Over the last decades, in disciplines as diverse as economics, geography, and complex systems, a perspective has arisen proposing that many properties of cities are quantitatively predictable due to agglomeration or scaling effects. Using new harmonized definitions for functional urban areas, we examine to what extent these ideas apply to European cities. We show that while most large urban systems in Western Europe (France, Germany, Italy, Spain, UK) approximately agree with theoretical expectations, the small number of cities in each nation and their natural variability preclude drawing strong conclusions. We demonstrate how this problem can be overcome so that cities from different urban systems can be pooled together to construct larger datasets. This leads to a simple statistical procedure to identify urban scaling relations, which then clearly emerge as a property of European cities. We compare the predictions of urban scaling to Zipf's law for the size distribution of cities and show that while the for...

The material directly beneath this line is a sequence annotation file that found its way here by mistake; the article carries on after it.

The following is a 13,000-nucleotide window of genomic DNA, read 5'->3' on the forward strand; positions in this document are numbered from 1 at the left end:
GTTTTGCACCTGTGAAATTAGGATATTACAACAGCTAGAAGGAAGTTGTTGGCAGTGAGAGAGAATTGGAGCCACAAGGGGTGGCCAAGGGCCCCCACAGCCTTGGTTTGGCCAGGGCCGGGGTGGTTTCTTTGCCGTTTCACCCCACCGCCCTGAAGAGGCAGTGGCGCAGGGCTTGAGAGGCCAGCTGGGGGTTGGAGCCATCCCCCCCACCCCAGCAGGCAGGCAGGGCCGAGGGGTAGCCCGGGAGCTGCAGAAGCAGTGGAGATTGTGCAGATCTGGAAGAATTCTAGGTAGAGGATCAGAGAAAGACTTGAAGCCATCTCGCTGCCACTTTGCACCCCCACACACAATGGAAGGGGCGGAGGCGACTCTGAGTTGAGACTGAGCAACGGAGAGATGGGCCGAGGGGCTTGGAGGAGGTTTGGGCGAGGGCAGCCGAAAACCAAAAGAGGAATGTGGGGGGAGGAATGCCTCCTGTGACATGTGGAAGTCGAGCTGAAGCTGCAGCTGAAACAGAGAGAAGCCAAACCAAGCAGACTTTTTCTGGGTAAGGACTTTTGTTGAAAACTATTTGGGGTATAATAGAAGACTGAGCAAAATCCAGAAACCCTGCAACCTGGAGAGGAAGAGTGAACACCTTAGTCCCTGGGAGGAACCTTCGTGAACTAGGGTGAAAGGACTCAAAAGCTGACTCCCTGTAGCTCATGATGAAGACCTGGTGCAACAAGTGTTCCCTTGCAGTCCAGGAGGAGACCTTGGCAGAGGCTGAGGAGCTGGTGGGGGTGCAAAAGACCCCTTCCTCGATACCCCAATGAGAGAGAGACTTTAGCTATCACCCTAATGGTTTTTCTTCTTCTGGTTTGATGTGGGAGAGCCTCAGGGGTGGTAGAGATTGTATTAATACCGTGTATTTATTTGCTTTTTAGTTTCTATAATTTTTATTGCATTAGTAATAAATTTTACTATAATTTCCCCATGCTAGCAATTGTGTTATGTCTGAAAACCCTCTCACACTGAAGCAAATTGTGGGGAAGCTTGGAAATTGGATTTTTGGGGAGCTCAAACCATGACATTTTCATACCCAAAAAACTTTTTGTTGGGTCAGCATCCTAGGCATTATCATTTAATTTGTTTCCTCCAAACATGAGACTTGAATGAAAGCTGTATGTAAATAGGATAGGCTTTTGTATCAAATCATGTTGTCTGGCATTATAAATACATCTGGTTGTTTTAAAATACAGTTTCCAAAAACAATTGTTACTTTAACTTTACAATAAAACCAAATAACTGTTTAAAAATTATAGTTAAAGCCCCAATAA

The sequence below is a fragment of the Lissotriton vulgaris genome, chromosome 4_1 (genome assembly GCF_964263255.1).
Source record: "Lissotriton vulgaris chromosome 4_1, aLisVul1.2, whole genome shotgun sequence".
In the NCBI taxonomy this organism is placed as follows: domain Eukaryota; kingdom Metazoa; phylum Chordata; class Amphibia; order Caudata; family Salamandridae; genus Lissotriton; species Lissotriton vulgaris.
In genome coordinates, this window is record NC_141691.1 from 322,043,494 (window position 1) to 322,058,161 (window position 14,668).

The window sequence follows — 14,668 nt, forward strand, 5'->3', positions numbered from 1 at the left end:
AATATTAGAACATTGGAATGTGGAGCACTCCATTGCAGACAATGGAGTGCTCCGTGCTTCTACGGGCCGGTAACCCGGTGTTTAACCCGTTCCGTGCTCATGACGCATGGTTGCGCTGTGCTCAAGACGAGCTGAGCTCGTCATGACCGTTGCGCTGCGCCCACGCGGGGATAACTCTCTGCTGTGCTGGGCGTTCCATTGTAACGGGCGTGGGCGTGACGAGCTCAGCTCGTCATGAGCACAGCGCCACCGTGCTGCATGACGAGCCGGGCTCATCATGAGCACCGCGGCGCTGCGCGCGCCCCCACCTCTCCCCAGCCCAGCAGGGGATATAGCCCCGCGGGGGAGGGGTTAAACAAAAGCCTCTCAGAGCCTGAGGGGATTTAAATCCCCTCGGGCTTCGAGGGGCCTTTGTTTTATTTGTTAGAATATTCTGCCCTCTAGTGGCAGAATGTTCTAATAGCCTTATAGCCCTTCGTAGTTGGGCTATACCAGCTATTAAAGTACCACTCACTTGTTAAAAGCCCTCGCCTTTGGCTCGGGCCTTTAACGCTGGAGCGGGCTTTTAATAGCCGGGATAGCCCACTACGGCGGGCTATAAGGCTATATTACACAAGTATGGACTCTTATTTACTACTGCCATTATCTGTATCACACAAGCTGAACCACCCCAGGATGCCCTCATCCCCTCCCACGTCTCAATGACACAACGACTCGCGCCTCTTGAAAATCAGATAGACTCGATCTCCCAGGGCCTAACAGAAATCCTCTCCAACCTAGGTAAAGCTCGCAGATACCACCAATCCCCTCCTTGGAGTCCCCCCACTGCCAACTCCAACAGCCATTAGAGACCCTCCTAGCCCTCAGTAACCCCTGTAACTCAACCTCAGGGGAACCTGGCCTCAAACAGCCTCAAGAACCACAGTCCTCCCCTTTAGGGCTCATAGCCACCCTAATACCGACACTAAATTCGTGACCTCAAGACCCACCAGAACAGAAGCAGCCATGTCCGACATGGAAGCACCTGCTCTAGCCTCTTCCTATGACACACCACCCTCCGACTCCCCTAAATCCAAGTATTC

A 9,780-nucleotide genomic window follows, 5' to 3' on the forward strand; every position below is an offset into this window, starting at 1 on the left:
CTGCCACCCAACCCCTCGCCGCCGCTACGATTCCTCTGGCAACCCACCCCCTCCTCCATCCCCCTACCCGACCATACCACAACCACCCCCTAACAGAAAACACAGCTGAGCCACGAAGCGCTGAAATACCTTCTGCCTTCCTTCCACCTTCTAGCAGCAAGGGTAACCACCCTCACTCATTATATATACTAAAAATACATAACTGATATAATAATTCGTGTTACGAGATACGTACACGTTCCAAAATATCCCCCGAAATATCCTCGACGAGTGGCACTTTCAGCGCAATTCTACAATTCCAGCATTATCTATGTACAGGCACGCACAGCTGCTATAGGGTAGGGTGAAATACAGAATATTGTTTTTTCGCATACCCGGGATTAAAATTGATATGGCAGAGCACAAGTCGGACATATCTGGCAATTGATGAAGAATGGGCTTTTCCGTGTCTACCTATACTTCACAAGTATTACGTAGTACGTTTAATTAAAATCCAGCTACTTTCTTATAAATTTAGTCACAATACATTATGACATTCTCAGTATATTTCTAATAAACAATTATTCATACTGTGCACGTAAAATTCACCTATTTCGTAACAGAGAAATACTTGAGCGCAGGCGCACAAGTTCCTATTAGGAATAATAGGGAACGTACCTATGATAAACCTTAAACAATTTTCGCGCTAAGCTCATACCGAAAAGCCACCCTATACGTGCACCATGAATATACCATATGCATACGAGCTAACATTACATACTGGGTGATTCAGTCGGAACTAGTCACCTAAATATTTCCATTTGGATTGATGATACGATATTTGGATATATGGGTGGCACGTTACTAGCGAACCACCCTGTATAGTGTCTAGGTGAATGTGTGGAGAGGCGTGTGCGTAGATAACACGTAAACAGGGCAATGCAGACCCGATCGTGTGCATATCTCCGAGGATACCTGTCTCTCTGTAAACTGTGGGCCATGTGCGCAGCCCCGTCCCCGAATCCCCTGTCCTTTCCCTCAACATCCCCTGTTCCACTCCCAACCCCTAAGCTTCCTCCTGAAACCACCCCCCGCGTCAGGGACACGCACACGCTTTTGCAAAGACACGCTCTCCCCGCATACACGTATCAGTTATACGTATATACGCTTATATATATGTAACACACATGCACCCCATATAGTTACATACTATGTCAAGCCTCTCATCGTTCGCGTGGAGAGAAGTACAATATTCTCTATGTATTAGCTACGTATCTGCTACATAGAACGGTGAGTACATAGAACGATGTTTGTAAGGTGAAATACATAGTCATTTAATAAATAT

5. [Naturalizing empathy].

    Science.gov (United States)

    Decety, J

    2002-01-01